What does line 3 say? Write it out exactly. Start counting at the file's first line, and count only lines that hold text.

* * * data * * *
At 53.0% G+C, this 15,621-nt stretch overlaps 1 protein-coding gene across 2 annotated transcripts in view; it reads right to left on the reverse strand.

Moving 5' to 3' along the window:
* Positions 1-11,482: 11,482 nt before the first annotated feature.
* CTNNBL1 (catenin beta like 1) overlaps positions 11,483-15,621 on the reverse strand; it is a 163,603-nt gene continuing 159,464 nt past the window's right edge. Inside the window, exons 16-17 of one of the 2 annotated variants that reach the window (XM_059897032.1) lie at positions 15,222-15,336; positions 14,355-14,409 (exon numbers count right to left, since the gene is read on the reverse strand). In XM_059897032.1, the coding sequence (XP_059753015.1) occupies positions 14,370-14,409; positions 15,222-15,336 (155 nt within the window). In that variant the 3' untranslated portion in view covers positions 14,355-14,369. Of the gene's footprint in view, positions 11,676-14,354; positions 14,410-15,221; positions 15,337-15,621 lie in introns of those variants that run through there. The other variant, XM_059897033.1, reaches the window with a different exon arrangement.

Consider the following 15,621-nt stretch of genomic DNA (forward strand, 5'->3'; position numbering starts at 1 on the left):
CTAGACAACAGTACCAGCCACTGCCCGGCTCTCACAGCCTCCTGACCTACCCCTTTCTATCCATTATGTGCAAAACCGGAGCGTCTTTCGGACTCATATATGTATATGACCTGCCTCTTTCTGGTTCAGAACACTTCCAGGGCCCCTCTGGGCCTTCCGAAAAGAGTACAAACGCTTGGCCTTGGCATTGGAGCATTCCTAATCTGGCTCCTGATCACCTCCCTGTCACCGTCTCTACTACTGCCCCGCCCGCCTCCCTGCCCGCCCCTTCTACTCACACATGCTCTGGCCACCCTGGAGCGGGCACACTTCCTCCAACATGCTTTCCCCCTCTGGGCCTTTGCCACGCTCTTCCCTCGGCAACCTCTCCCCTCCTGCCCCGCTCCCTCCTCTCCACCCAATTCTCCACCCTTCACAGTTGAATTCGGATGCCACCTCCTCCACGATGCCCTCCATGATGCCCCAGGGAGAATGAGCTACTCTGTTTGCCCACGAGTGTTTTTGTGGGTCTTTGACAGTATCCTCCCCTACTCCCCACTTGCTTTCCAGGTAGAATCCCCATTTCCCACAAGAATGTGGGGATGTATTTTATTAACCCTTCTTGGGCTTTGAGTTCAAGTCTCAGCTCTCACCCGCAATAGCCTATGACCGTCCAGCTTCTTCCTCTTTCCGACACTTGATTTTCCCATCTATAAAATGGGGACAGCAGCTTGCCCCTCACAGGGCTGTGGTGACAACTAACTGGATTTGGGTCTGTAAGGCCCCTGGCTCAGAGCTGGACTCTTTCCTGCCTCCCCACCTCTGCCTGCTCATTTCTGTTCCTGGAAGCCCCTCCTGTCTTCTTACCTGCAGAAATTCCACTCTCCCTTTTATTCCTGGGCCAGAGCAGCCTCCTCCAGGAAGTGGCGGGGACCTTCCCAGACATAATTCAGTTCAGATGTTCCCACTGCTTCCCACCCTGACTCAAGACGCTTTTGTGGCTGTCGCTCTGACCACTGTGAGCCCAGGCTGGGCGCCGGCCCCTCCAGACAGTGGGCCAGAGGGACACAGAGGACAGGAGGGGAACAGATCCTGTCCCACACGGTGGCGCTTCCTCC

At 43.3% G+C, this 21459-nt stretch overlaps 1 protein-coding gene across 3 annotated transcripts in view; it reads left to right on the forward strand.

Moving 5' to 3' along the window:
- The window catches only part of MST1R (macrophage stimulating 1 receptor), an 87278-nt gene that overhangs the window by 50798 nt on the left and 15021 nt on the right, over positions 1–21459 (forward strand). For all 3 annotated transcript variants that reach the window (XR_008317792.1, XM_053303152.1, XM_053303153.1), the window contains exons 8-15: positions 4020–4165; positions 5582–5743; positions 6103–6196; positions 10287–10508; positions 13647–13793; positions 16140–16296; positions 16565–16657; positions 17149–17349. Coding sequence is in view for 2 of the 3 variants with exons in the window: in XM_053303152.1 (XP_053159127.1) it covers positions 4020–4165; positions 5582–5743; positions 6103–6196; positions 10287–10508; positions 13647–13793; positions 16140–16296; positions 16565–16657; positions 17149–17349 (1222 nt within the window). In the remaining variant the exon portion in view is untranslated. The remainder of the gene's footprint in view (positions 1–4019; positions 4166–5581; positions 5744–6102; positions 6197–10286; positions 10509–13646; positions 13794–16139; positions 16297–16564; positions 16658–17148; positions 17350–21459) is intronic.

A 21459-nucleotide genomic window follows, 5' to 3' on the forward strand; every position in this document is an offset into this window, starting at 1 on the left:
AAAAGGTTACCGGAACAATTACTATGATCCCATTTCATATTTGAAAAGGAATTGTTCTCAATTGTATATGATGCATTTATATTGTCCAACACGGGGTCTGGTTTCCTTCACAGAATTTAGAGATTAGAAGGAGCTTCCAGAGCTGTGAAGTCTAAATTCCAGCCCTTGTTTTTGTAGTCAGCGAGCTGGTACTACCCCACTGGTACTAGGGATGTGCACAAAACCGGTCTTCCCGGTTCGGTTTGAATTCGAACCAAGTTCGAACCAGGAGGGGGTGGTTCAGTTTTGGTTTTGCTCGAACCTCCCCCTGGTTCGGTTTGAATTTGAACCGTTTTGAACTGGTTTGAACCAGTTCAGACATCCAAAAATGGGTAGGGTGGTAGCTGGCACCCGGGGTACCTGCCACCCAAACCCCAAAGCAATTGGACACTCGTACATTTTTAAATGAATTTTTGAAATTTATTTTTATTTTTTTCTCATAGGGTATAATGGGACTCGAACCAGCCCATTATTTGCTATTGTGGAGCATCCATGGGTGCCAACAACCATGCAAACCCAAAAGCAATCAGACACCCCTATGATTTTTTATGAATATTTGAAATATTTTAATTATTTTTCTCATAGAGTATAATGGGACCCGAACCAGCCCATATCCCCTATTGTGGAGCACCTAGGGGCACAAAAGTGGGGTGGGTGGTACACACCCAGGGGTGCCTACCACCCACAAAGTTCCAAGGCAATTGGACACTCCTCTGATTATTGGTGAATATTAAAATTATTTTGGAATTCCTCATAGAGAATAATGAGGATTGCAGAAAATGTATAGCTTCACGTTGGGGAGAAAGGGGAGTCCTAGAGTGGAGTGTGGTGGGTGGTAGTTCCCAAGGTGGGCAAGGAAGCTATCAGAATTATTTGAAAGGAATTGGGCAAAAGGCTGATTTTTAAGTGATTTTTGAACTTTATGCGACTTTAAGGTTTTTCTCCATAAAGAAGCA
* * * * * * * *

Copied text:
* Positions 1-11,482: 11,482 nt before the first annotated feature.